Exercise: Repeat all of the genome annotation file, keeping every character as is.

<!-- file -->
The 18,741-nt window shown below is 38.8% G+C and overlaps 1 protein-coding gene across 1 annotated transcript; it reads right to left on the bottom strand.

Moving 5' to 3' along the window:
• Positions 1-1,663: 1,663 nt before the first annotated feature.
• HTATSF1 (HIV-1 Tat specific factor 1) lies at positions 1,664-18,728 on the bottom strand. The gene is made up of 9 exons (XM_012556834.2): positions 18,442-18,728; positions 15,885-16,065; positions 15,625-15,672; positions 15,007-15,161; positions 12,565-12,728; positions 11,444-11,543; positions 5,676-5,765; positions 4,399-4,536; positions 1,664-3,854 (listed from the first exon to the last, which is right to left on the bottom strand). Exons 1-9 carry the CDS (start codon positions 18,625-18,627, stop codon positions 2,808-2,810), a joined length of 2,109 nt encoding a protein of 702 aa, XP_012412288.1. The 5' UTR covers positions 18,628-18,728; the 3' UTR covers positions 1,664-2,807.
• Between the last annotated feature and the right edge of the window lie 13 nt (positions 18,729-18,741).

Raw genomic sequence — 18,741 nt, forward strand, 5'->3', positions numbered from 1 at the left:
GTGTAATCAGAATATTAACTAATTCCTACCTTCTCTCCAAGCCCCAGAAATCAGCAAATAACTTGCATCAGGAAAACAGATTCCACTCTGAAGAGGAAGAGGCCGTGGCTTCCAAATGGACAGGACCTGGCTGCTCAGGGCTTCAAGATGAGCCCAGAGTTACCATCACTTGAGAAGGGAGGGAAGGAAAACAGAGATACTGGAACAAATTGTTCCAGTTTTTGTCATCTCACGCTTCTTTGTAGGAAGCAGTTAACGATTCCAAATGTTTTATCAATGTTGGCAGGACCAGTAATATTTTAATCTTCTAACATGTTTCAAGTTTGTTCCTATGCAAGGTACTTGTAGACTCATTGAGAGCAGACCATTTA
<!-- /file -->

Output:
The 18,741-nt window shown below is 38.8% G+C and overlaps 1 protein-coding gene across 1 annotated transcript; it reads right to left on the bottom strand.

Moving 5' to 3' along the window:
• Positions 1-1,663: 1,663 nt before the first annotated feature.
• HTATSF1 (HIV-1 Tat specific factor 1) lies at positions 1,664-18,728 on the bottom strand. The gene is made up of 9 exons (XM_012556834.2): positions 18,442-18,728; positions 15,885-16,065; positions 15,625-15,672; positions 15,007-15,161; positions 12,565-12,728; positions 11,444-11,543; positions 5,676-5,765; positions 4,399-4,536; positions 1,664-3,854 (listed from the first exon to the last, which is right to left on the bottom strand). Exons 1-9 carry the CDS (start codon positions 18,625-18,627, stop codon positions 2,808-2,810), a joined length of 2,109 nt encoding a protein of 702 aa, XP_012412288.1. The 5' UTR covers positions 18,628-18,728; the 3' UTR covers positions 1,664-2,807.
• Between the last annotated feature and the right edge of the window lie 13 nt (positions 18,729-18,741).

Raw genomic sequence — 18,741 nt, forward strand, 5'->3', positions numbered from 1 at the left:
GTGTAATCAGAATATTAACTAATTCCTACCTTCTCTCCAAGCCCCAGAAATCAGCAAATAACTTGCATCAGGAAAACAGATTCCACTCTGAAGAGGAAGAGGCCGTGGCTTCCAAATGGACAGGACCTGGCTGCTCAGGGCTTCAAGATGAGCCCAGAGTTACCATCACTTGAGAAGGGAGGGAAGGAAAACAGAGATACTGGAACAAATTGTTCCAGTTTTTGTCATCTCACGCTTCTTTGTAGGAAGCAGTTAACGATTCCAAATGTTTTATCAATGTTGGCAGGACCAGTAATATTTTAATCTTCTAACATGTTTCAAGTTTGTTCCTATGCAAGGTACTTGTAGACTCATTGAGAGCAGACCATTTA